One important way to take our spiritual inquiry deeper is to ask, ‘What is the actual substance of this sense of a separate self?’ We will ask this question a countless number of times, each time will be in the midst of different circumstances. If we’re really honest with ourselves, we’ll begin to notice that we always respond with an attempt to conceptually grasp the question, and attempt to formulate an answer in our minds. This noticing begins to include noticing that the particular circumstances involved influence our attempts at asking and answering. For example, it’s 5 am on a dark Sunday morning, and I’m concerned about my 12 yr. old son Danny being too emotional over his chipped tooth.
I’m noticing that in fact I’m suffering emotionally over his emotional reaction to his suffering. This noticing is good and natural; I’m aware that I’m inquiring about the actual substance of this separate self colored by thoughts emanating with tinges of helplessness and inadequacy in my role of being father. Just witnessing the thought energy continually flowing, echoing, and dissolving in waves of discovery, I’m put in touch with the common source of all of my suffering. What IS its actual substance? I don’t know, and this not knowing is the absence of conceptual content, arising together, and one with an alive loving acceptance of all this experience.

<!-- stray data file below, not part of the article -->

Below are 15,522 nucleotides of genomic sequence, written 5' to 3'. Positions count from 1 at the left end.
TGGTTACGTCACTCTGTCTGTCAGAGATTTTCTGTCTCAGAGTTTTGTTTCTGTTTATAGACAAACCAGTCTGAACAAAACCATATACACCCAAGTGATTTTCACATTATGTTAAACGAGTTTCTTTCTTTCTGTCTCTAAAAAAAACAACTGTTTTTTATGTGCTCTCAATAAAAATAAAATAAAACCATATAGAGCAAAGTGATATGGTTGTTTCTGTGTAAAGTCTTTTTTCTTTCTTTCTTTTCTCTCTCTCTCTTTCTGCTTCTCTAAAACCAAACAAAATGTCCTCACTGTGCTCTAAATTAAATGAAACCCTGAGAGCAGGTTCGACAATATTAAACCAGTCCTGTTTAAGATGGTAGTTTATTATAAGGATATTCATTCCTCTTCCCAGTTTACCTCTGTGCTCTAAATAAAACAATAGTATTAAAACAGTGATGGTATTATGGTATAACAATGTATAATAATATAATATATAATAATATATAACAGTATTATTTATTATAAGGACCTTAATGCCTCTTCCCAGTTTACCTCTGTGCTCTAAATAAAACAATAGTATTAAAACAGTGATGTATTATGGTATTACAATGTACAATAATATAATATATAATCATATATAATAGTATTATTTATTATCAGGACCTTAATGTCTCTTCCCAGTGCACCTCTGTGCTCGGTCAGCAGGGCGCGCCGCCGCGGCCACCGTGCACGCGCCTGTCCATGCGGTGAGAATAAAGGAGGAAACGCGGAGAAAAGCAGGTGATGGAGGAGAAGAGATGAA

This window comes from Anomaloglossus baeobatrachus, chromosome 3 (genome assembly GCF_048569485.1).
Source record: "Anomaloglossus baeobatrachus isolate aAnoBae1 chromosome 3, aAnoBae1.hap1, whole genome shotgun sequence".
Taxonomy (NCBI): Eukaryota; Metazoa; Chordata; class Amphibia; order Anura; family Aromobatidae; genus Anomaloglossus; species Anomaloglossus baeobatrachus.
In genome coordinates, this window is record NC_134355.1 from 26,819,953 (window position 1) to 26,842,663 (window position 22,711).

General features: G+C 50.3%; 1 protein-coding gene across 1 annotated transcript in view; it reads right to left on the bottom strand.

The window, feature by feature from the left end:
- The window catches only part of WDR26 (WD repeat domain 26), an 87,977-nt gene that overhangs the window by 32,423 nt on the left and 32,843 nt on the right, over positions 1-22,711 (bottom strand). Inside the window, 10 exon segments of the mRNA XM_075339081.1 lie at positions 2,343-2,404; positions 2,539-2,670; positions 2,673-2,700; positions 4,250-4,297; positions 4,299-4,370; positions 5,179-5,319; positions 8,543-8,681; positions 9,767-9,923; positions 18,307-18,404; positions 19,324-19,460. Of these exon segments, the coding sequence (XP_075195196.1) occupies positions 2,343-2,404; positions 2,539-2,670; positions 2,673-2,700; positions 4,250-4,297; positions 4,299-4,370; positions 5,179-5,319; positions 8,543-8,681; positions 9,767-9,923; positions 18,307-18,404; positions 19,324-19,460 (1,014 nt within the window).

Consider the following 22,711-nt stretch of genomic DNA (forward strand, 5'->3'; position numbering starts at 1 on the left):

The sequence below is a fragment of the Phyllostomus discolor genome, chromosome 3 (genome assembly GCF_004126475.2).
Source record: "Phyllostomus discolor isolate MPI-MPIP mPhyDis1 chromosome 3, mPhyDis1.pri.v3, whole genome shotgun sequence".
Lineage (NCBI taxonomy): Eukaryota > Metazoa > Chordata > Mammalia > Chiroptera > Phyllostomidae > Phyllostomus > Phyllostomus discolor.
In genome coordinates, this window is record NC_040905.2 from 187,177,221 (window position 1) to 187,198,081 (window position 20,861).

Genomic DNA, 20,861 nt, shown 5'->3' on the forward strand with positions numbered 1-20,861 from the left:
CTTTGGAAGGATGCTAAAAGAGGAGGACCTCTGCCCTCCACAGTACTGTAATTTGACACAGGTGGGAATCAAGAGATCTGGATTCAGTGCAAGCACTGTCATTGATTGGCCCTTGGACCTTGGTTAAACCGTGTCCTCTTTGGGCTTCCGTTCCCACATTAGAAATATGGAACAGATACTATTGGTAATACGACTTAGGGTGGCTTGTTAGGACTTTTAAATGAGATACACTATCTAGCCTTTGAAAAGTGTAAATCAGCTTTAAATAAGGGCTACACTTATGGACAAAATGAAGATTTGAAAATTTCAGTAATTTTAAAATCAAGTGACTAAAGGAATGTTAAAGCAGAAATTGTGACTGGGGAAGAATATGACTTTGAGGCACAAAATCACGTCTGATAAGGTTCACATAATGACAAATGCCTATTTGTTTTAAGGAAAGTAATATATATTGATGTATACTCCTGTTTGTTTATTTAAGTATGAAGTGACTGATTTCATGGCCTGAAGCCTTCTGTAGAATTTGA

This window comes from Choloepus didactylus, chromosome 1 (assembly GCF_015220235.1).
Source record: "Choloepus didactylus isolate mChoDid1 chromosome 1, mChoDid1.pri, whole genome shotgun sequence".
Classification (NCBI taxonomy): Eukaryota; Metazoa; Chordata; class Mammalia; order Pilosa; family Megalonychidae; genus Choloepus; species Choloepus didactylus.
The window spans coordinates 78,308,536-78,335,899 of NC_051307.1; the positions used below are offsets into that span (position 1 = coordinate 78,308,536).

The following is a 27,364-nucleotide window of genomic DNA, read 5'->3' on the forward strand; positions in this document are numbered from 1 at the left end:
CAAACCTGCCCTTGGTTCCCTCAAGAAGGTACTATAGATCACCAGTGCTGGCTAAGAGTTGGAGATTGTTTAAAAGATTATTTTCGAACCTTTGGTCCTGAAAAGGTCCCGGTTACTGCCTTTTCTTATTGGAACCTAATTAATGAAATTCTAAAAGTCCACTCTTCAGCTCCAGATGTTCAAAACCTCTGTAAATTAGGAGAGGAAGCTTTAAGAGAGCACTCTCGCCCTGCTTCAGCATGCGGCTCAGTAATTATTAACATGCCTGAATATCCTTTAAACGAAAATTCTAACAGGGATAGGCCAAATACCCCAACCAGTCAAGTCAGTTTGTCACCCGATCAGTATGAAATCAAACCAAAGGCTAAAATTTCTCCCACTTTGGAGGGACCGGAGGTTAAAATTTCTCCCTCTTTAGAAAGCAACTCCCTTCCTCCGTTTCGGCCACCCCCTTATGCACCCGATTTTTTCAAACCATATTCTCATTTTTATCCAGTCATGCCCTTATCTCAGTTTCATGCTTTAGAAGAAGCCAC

So there is a shift from the boundaries of the one who is experiencing, to the vast expanse of consciousness, the eternal possibility, the immeasurable potential of all that was, is, and will be. When we look at anything, it is the ultimate that we see, but we don’t realize this because we’re attached to the idea that we’re looking at something else. Every mode of perception is subjective; what is seen or heard, touched or smelled, felt or thought, expected or imagined, is in our small minds only, and has no own being in the actual boundless reality.
Perhaps the hardest part of the path for students in our culture is learning to trust that our true nature is continually supporting and unconditionally loving us in our imagined struggles. Even the sense of ‘I am’ a separate person is composed of the pure light and the sense of being. Could it be composed of something else? The ‘I’ is there even without the ‘am’. So is the pure light there whether you say ‘I’ or not. If we become aware of that pure light, we’ll begin to see that we can never lose it. The overwhelming actuality of the presence of being, the awareness in consciousness, the interest in every experience – these are not describable, yet perfectly accessible, for there is nothing else.